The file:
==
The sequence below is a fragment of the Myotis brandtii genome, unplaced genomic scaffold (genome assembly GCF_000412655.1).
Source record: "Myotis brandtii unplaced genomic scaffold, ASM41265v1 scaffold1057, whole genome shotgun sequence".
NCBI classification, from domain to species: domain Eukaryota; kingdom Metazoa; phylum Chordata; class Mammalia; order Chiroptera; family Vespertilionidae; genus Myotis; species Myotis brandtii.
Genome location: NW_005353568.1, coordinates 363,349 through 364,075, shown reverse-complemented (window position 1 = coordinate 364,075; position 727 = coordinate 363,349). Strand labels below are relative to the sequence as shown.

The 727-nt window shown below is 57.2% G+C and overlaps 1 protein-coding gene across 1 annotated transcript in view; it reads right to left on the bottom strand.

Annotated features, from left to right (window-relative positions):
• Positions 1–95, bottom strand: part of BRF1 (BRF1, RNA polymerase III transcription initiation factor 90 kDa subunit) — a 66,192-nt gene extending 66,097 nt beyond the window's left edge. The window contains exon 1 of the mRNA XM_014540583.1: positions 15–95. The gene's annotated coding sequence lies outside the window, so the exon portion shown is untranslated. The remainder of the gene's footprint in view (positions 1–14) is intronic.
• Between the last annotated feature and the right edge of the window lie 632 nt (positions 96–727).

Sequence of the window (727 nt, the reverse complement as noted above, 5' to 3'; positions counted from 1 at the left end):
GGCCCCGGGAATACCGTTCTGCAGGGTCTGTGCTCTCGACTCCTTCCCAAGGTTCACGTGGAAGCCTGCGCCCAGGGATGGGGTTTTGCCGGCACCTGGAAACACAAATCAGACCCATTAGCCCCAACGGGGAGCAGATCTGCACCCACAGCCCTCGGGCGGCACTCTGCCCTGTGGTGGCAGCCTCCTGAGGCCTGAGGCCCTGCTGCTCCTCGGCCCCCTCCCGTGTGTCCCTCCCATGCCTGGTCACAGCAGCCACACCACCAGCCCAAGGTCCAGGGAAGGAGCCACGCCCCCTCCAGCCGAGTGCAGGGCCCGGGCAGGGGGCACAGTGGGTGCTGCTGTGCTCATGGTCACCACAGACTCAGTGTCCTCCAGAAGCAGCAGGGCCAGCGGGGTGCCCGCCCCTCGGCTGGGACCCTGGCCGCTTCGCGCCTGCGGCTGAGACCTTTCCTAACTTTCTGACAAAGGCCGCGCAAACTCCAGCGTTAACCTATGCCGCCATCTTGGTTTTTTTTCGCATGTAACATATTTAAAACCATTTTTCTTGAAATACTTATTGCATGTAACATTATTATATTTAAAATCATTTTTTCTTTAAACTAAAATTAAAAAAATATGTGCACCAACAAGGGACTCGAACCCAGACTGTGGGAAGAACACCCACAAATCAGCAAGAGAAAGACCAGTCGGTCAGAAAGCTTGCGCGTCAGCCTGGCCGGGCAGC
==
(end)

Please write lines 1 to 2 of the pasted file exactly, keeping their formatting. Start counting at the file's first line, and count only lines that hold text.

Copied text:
The sequence below is a fragment of the Myotis brandtii genome, unplaced genomic scaffold (genome assembly GCF_000412655.1).
Source record: "Myotis brandtii unplaced genomic scaffold, ASM41265v1 scaffold1057, whole genome shotgun sequence".